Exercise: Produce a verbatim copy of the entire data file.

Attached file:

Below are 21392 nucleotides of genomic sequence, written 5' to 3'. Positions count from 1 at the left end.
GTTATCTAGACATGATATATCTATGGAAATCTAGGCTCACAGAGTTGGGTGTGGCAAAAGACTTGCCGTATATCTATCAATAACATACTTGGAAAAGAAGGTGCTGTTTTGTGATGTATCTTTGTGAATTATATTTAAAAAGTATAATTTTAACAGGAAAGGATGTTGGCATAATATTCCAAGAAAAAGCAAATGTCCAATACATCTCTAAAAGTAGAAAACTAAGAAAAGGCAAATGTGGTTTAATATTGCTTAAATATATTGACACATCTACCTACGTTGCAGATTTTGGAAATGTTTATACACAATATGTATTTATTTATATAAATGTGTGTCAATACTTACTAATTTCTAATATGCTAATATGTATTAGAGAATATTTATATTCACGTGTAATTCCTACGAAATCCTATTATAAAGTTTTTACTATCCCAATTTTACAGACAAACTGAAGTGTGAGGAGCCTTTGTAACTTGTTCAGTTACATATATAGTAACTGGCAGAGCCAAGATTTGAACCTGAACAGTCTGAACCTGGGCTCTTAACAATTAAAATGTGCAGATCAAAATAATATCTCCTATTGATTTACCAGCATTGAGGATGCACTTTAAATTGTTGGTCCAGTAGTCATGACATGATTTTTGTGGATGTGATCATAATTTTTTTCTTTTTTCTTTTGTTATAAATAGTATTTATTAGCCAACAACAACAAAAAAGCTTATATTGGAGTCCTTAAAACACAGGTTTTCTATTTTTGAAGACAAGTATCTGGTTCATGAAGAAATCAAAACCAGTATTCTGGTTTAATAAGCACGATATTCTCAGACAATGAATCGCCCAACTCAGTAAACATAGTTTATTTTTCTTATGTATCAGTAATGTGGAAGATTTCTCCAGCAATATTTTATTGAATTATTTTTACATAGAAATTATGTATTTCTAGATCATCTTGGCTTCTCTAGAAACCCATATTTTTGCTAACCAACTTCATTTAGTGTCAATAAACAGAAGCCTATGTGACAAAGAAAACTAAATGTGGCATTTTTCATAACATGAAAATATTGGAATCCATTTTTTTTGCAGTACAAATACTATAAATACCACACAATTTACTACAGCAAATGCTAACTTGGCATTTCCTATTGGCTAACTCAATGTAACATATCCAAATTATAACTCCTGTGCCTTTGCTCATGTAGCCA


Below are 21392 nucleotides of genomic sequence, written 5' to 3'. Positions count from 1 at the left end.
GTTATCTAGACATGATATATCTATGGAAATCTAGGCTCACAGAGTTGGGTGTGGCAAAAGACTTGCCGTATATCTATCAATAACATACTTGGAAAAGAAGGTGCTGTTTTGTGATGTATCTTTGTGAATTATATTTAAAAAGTATAATTTTAACAGGAAAGGATGTTGGCATAATATTCCAAGAAAAAGCAAATGTCCAATACATCTCTAAAAGTAGAAAACTAAGAAAAGGCAAATGTGGTTTAATATTGCTTAAATATATTGACACATCTACCTACGTTGCAGATTTTGGAAATGTTTATACACAATATGTATTTATTTATATAAATGTGTGTCAATACTTACTAATTTCTAATATGCTAATATGTATTAGAGAATATTTATATTCACGTGTAATTCCTACGAAATCCTATTATAAAGTTTTTACTATCCCAATTTTACAGACAAACTGAAGTGTGAGGAGCCTTTGTAACTTGTTCAGTTACATATATAGTAACTGGCAGAGCCAAGATTTGAACCTGAACAGTCTGAACCTGGGCTCTTAACAATTAAAATGTGCAGATCAAAATAATATCTCCTATTGATTTACCAGCATTGAGGATGCACTTTAAATTGTTGGTCCAGTAGTCATGACATGATTTTTGTGGATGTGATCATAATTTTTTTCTTTTTTCTTTTGTTATAAATAGTATTTATTAGCCAACAACAACAAAAAAGCTTATATTGGAGTCCTTAAAACACAGGTTTTCTATTTTTGAAGACAAGTATCTGGTTCATGAAGAAATCAAAACCAGTATTCTGGTTTAATAAGCACGATATTCTCAGACAATGAATCGCCCAACTCAGTAAACATAGTTTATTTTTCTTATGTATCAGTAATGTGGAAGATTTCTCCAGCAATATTTTATTGAATTATTTTTACATAGAAATTATGTATTTCTAGATCATCTTGGCTTCTCTAGAAACCCATATTTTTGCTAACCAACTTCATTTAGTGTCAATAAACAGAAGCCTATGTGACAAAGAAAACTAAATGTGGCATTTTTCATAACATGAAAATATTGGAATCCATTTTTTTTGCAGTACAAATACTATAAATACCACACAATTTACTACAGCAAATGCTAACTTGGCATTTCCTATTGGCTAACTCAATGTAACATATCCAAATTATAACTCCTGTGCCTTTGCTCATGTAGCCA